Weekly News via Email
   Set as homepage | Add to favorites | Customer Service | Subscribe Now | Place an Ad | Contact Us | Sitemap Tuesday, 09.30.2014
Classifieds
News Archive
Su Mo Tu We Th Fr Sa
 1  2  3
 4  5  6  7  8  9  10
 11  12  13  14  15  16  17
 18  19  20  21  22  23  24
 25  26  27  28
Online Extras
Site Services
Around Bend
Outdoor Fun
Travel Info
Shop Local




Members Of



Poll: Today's Live Poll
Email to a friend | Print this | PDF version | Comments (0 posted) 
  Blogger |   del.icio.us |   digg |   newsvine

Feb 16,2007
Don't like paying income taxes? Make sure you don't overpay!
by Julie Casserly

Easy financial management tips for tax time and beyond

The average homeowner will get a tax refund of $4,000 to $5,000 this year. What most people don't understand is that a big number on line 72 of the 1040 income tax form means they overpaid their taxes.

"It's ironic that most people get so excited about getting their tax refunds, which really means that they've been sending too much money to the government," says Julie Murphy Casserly, the president of Chicago-based JMC Wealth Management, Inc. "The good news is that it's really easy to pay the appropriate amount of income tax, and best of all, doing so will raise your household income with every paycheck."

Simply contact your HR department, and fill out a new W-4 form, Casserly says. The rule of thumb, Casserly advises, is to increase your exemptions by one for every $1,500 you get back.

Where people go wrong, Casserly notes, is in not realizing that instructions on the W4 form don't take other deductions you may have -- such as mortgage interest write-offs and education credits. "As a result, most people underestimate their exemptions, and wind up paying more income tax then necessary," she says.

Getting ahead

Making this fix is quick and easy, but it's too late for 2006. However, there are ways to turn that refund into a real opportunity to get ahead, and also enjoy a little splurge.

"If you don't have a lot of credit card debt, I recommend that you commit half the refund to savings, and spend the other half -- because let's face it, you've been looking forward to this," says Casserly. "However, if you spend half, you should really save the other half. Open an ING Direct or eCiti Savings account, which pay some of the highest interest rates available. Or better yet, open a Roth IRA account and select age-based portfolios such as those in the Fidelity Freedom Funds family. This is a painless way to get ahead while still enjoying the reward you've been anticipating."

If you have credit card debt, split your refund in thirds, suggests Casserly, and pay down the debt in addition to the saving and spending scenarios she suggests.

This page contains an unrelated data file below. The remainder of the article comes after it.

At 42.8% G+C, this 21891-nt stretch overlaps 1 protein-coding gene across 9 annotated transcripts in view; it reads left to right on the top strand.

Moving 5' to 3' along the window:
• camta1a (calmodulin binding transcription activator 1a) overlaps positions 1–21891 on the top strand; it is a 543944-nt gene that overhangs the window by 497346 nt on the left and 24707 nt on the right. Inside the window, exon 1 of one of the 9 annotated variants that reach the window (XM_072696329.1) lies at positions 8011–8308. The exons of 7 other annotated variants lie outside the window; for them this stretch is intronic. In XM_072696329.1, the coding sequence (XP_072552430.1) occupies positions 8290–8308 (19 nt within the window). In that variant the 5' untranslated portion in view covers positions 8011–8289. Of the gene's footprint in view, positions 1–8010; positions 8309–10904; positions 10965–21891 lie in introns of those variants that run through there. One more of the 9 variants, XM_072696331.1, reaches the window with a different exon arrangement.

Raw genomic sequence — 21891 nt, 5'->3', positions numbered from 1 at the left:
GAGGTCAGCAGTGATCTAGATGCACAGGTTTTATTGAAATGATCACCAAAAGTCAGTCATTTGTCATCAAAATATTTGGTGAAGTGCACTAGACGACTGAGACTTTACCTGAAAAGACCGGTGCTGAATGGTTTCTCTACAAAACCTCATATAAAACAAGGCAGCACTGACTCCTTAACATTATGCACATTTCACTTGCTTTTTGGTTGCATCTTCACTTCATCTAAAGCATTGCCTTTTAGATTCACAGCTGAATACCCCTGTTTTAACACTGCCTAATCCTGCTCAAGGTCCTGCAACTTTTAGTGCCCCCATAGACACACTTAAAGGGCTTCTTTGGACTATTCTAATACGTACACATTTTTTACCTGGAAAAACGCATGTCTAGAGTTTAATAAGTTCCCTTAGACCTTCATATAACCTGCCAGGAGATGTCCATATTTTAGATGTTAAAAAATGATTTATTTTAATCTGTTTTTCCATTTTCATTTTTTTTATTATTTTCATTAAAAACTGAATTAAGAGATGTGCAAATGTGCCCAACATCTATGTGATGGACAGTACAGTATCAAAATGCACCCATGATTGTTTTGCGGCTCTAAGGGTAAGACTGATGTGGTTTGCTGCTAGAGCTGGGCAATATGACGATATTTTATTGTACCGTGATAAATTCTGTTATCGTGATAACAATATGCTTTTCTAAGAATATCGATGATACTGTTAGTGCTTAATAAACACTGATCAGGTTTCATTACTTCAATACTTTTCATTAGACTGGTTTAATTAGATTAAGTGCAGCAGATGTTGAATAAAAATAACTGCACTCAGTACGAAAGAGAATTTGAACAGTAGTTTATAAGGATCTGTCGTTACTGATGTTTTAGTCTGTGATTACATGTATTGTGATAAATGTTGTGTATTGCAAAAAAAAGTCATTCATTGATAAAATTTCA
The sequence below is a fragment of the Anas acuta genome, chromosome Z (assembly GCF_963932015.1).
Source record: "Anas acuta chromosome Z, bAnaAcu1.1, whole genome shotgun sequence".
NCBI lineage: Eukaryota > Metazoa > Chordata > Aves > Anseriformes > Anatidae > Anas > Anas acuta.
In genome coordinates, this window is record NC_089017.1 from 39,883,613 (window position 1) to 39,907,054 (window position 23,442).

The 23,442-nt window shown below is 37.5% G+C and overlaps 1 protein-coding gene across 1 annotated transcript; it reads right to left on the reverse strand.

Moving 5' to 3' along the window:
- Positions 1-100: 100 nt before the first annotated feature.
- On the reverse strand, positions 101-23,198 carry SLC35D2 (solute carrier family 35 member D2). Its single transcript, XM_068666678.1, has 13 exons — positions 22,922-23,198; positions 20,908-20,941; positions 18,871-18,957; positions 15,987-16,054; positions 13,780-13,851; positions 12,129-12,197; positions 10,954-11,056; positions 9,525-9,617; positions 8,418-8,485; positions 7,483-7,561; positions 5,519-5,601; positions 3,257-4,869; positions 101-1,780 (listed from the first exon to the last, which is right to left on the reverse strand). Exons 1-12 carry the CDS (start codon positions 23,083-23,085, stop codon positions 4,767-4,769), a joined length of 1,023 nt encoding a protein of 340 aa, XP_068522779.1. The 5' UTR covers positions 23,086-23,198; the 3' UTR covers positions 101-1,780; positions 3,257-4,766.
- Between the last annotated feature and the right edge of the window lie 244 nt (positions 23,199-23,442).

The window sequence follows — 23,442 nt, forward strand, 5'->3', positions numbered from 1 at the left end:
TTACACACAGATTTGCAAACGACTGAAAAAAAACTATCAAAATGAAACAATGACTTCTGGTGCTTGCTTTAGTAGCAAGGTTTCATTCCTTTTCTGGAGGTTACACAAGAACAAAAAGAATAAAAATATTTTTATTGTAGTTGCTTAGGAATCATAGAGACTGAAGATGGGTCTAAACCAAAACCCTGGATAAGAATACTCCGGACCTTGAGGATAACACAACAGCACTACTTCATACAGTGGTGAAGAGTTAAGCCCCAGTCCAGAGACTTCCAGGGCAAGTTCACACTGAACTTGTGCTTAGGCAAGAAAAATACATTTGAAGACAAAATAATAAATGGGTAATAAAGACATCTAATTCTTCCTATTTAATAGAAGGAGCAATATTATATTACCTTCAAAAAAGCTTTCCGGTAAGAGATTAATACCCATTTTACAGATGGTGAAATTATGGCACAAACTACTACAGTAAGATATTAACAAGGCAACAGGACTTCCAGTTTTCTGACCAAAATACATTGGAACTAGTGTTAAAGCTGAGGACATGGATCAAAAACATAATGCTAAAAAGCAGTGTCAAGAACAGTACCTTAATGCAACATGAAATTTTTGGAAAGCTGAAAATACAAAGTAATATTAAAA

Spending to save?

One reason why many family budgets fail, Casserly asserts, is that the plans are too Spartan. "You have to consider the emotion behind the money," she says. "It's important to reward yourself for good behavior -- like setting up that Roth IRA or saving a chunk of a bonus. A little gratification here and there can prevent a spending binge."

766 times read

Related news
Spend your tax refund wisely by Jason Alderman posted on Apr 13,2007

Money and You: Good debt, bad debt by Carrie_Schwab_Pomerantz posted on Feb 15,2008

Get a bigger tax refund this year by Bend Weekly News Sources posted on Feb 02,2007

Countrywide Bank offers link to IRS Form 8888 on its web site by Bend Weekly News Sources posted on Feb 09,2007

Money and You: Taking some extra credit by Carrie_Schwab_Pomerantz posted on Apr 04,2008

Did you enjoy this article? Rating: 5.00Rating: 5.00Rating: 5.00Rating: 5.00Rating: 5.00 (total 9 votes)

Market Information
Breaking News
Most Popular
Most Commented
Featured Columnist
Horoscope Guide
Aquarius Aquarius Libra Libra
Aries Aries Pisces Pisces
Cancer Cancer Sagittarius Sagittarius
Capricorn Capricorn Scorpio Scorpio
Gemini Gemini Taurus Taurus
Leo Leo Virgo Virgo
Local Attractions
Bend Visitors & Convention Bureau
Bend Visitors & Convention Bureau

Mt. Bachelor Resort
Mt. Bachelor Resort

Les Schwab Ampitheater
Les Schwab Ampitheater

Deschutes County Fairgrounds
Deschutes County
Fairgrounds

Tower Theatre
Tower Theatre

The High Desert Museum

Advertisements



Deschutes County

Google  
  Web    BendWeekly.com
© 2006 Bend Weekly News
A .Com Endeavors, Inc. Company.
All Rights Reserved. Terms under
which this service is provided to you.
Please read our Privacy Policy. Contact us.
Bend Weekly News & Event Guide Online
   Save the Net
Advertisement
External sites open in new window,
not endorsed by BendWeekly.com
Subscribe in NewsGator Online
Add to Google Add to MSN Add to My AOL
What are RSS headlines?